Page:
The Spy Who Dumped Me entertains with action and laughs

Published on: August 10, 2018

Filled Under: Film, What's On

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I’ll be honest… I wasn’t expecting much from The Spy Who Dumped Me. The name alone was enough to put me off. And the trailer, well, it was about as memorable as I was expecting the film to be. But, there’s that old thing about ‘don’t judge a book by it’s cover,’ so I’m pleased to say I was actually rather surprised. The Spy Who Dumped Me is certainly not going to go down in any annals about the great comedic flicks of the 21st century, or even of 2018 – but it’s really not too bad.

The premise is simple enough; Mila Kunis plays Audrey, a 20-something who’s a bit down-on-her-luck. She’s just been dumped by her boyfriend, Drew (Justin Theroux) by text. However, it’s not long before we discover there’s more to Drew – he’s a spy! Before too long, Audrey, along with her best friend Morgan (Kate McKinnon), become unwittingly entangled in a conspiracy when they find out he was in possession of an object of great importance. Audrey and Morgan are thrust into the world of international espionage as they fight to keep the object out of the wrong hands while trying to stay alive.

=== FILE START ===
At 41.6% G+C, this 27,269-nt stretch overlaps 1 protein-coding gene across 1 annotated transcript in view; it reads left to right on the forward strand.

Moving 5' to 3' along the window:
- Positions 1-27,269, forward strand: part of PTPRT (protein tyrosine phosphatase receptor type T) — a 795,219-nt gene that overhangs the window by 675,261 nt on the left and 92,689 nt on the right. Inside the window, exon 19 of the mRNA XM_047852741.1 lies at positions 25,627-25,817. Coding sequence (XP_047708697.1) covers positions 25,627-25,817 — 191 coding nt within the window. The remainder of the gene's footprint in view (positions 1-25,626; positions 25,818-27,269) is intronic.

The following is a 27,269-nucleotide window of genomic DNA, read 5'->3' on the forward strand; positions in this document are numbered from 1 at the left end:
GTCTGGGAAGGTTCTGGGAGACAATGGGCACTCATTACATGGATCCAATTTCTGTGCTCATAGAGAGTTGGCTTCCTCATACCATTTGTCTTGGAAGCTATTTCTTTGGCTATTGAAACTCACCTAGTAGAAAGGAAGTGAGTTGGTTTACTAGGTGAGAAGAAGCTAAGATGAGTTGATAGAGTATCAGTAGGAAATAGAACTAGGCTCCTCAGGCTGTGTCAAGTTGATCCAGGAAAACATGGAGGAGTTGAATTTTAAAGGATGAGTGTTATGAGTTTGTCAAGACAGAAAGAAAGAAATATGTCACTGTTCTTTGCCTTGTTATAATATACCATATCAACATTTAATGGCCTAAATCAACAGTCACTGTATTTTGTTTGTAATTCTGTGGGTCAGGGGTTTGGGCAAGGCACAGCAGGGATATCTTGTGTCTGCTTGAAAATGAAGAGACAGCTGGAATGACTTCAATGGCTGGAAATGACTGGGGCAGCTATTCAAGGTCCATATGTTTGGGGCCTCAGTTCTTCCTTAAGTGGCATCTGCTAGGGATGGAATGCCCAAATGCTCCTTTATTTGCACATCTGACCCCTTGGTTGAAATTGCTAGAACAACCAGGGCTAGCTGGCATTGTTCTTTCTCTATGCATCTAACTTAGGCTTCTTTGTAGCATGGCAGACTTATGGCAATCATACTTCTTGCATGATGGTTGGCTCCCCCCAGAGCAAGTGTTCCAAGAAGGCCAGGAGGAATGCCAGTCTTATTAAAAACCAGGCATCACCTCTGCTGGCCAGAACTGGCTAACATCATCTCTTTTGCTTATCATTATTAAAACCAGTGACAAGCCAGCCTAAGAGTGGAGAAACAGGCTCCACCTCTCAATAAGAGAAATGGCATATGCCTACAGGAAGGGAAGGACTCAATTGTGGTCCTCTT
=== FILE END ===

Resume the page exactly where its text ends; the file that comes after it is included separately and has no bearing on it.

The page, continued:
The main thing this film has going for it is its leading ladies. Kunis and McKinnon are charismatic and share chemistry in buckets. McKinnon, in particular, provides the majority of the humour to this – I can’t wait to see her shine in a film truly worthy of her immense talent. Unfortunately, the rest of the main and supporting cast are largely forgettable, and some of the notable cast, such as Gillian Anderson, are effectively just in extended cameos. But this is really Kunis and McKinon’s film, and they bring a lot to the screen. The laughs are sporadic, but some jokes really hit their mark. The action’s not too bad either. Lop 15 minutes off the runtime and I think things would have tightened up a bit better.

Ultimately, however, The Spy Who Dumped Me is a lot better than it really has any right to be. It’s from the 21 Jump Street class of film-making, or at least it strives to be; succeeding in parts and missing the mark elsewhere. And despite mainly serving as a vessel for Kate McKinnon’s diverse talents, it provides just enough laughs and actions to keep you entertained.

Reviewed by Stewart Sowman-Lund.

3.5 stars small

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